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India’s Gail Buys Cheniere’s Second LNG Cargo From Sabine Pass


Gail India Ltd. bought the second shipment of liquefied natural gas from Cheniere Energy Inc.’s Sabine Pass plant in Louisiana in a deal that makes it the first Asian importer of U.S. shale gas.

The nation’s biggest supplier will receive the cargo, bought on spot basis, at the Dabhol import terminal on the country’s west coast by mid-April, Vandana Chanana, a company spokeswoman, said Friday by e-mail. Cheniere’s office in London declined to comment, referring all questions to Houston. Faith Parker, a spokeswoman at Cheniere in Houston, didn’t respond to a voice mail left outside office hours.

The deal marks the beginning of U.S. LNG exports into the world’s biggest importing region of the super-chilled fuel, just as regional producers from Australia to Papua New Guinea ramp up supplies. India last year overtook South Korea as the world’s second biggest importer of the fuel on a spot and short-term basis as buyers took advantage of a slump in prices brought on by the crash in crude oil and an oversupply.

The delivered price of the cargo is about $5 per million British thermal units, according to two people with direct knowledge of the matter, who asked not to be identified because the information is private. Chanana declined to comment on commercial terms.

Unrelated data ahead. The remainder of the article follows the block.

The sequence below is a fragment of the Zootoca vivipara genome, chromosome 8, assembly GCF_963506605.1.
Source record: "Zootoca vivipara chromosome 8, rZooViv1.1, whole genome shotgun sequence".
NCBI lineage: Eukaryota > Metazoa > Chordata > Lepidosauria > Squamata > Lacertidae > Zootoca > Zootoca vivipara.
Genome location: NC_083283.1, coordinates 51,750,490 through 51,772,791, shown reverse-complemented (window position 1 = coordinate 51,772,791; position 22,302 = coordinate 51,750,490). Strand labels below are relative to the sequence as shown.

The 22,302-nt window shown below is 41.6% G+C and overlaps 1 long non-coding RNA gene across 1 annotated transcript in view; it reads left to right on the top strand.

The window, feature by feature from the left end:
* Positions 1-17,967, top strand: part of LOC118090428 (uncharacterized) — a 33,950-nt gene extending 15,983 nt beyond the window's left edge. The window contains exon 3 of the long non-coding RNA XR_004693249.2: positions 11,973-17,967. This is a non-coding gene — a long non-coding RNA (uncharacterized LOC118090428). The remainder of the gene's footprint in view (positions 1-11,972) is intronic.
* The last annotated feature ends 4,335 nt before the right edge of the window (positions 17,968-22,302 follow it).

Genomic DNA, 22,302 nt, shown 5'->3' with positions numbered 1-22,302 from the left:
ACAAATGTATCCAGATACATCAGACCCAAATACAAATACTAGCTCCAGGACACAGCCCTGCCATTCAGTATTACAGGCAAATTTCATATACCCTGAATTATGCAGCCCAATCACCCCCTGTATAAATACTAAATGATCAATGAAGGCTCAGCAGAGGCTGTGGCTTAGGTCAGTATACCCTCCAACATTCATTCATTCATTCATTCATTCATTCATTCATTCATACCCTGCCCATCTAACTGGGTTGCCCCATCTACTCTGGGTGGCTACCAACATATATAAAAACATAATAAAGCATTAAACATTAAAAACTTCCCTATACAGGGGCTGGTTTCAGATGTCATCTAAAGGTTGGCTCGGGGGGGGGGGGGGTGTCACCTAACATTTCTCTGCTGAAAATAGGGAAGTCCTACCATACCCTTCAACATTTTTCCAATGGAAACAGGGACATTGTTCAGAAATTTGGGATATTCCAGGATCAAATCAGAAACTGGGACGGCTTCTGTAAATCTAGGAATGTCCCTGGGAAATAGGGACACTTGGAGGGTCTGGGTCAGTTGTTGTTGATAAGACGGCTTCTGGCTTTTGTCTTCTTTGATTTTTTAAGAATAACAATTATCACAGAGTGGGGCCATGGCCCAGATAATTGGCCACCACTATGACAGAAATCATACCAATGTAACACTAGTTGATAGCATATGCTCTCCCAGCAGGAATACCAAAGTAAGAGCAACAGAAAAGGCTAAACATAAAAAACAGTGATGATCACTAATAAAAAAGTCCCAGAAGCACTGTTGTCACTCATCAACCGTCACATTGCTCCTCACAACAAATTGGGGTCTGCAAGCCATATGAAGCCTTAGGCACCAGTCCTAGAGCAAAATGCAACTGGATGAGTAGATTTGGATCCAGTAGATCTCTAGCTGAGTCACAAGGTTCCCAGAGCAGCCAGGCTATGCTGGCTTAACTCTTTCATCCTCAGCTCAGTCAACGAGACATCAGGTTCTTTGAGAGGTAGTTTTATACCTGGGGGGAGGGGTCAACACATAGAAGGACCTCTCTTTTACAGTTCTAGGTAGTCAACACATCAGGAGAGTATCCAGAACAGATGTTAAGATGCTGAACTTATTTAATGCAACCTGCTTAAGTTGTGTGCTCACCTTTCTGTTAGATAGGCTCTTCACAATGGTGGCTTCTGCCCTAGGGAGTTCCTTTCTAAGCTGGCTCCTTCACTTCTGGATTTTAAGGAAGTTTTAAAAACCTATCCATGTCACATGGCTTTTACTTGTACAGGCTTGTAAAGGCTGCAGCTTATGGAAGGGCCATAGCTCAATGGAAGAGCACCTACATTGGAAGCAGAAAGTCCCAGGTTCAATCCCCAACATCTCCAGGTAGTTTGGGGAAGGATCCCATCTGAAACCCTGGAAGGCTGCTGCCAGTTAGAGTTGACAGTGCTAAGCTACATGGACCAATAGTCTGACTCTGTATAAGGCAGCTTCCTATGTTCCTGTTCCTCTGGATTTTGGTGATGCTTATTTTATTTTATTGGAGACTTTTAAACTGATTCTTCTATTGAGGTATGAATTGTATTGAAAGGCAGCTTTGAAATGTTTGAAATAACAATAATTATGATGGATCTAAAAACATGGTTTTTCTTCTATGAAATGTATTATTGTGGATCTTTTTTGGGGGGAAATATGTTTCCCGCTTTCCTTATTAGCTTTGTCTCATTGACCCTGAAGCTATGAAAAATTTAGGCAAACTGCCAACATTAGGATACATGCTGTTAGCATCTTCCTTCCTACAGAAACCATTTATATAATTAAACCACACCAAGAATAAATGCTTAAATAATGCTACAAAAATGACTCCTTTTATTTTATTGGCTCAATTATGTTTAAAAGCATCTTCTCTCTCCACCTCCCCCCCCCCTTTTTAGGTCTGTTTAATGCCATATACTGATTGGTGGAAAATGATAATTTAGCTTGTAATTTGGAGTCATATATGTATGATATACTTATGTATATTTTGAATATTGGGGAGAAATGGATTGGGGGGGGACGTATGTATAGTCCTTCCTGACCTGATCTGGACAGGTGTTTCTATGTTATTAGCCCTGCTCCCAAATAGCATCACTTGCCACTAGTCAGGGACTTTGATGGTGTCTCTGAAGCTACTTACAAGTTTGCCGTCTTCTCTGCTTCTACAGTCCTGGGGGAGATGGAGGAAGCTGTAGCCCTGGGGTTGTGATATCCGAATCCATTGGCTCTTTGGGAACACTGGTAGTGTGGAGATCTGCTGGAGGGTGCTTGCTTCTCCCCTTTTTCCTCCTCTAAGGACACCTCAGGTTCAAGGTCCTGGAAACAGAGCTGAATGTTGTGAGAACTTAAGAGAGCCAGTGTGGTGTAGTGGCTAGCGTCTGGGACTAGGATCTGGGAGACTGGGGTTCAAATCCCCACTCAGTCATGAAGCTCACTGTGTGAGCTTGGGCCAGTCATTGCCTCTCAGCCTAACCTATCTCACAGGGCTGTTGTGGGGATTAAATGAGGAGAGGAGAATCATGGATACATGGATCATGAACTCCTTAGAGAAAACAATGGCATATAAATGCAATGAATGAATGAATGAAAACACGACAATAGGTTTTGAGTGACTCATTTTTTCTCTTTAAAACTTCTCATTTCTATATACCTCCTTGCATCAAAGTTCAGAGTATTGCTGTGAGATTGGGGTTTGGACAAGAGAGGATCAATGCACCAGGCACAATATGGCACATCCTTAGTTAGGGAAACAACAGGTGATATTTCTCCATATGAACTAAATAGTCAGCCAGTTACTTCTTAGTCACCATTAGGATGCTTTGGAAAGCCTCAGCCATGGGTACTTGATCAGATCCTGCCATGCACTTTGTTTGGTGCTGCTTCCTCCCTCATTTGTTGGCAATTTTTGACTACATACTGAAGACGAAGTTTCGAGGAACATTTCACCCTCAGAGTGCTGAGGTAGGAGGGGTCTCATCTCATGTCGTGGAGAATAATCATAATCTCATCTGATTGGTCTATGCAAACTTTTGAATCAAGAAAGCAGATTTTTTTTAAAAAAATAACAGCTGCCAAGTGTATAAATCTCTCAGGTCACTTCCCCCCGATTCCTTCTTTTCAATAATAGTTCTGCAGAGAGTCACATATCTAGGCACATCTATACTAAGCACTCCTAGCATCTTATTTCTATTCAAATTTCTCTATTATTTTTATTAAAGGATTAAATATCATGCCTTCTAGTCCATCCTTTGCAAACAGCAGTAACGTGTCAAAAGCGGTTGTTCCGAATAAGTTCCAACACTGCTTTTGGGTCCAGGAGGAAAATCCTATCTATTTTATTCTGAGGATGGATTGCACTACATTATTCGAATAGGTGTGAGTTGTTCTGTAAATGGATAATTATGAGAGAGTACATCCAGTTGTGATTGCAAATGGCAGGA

That’s higher than the $4.30 per million British thermal unit now paid by customers in northeast Asia for spot cargoes, according to assessments by the World Gas Intelligence publication. Prices crashed 78 percent from the peak in February 2014.
The price slump supported demand for spot cargoes in India. Imports rose 45 percent to 9.7 million tons in 2015, the biggest increase in spot and short-term traded volumes last year, according to the International Group of LNG importers annual report published this week.

Tanker Route
The Clean Ocean LNG tanker left Sabine Pass on March 15 after loading the second export cargo from the terminal. It’s sailing toward South Africa, according to ship-tracking data on Friday.
The first batch of LNG from the terminal was shipped to Brazil in February, marking the start of U.S. shale gas exports. The third cargo on the GasLog Salem is also set to go to Brazil, while destination of fourth shipment on the Energy Atlantic is still unclear, according to the ship-tracking data.

Cheniere Energy plans to ship as many as eight cargoes of LNG from its Sabine Pass project by May, the Houston-based company said in a February notice to the Federal Energy Regulatory Commission.
Cheniere’s initial exports are commissioning cargoes as part of the startup process to ensure the terminal is fully operational. Once that’s complete, Cheniere will need regulatory approval to operate the terminal commercially.

Gail India has agreed to buy 3.5 million metric tons of LNG a year for two decades from Sabine Pass. It has also booked 2.3 million tons a year capacity in the Cove Point LNG liquefaction terminal in Maryland. The shipments are expected to start in 2017 or 2018.
Gail will import around 6 million metric tons of gas from the U.S. from 2018, India’s Oil Minister Dharmendra Pradhan said in an interview in New Delhi on March 28.
Source: Bloomberg

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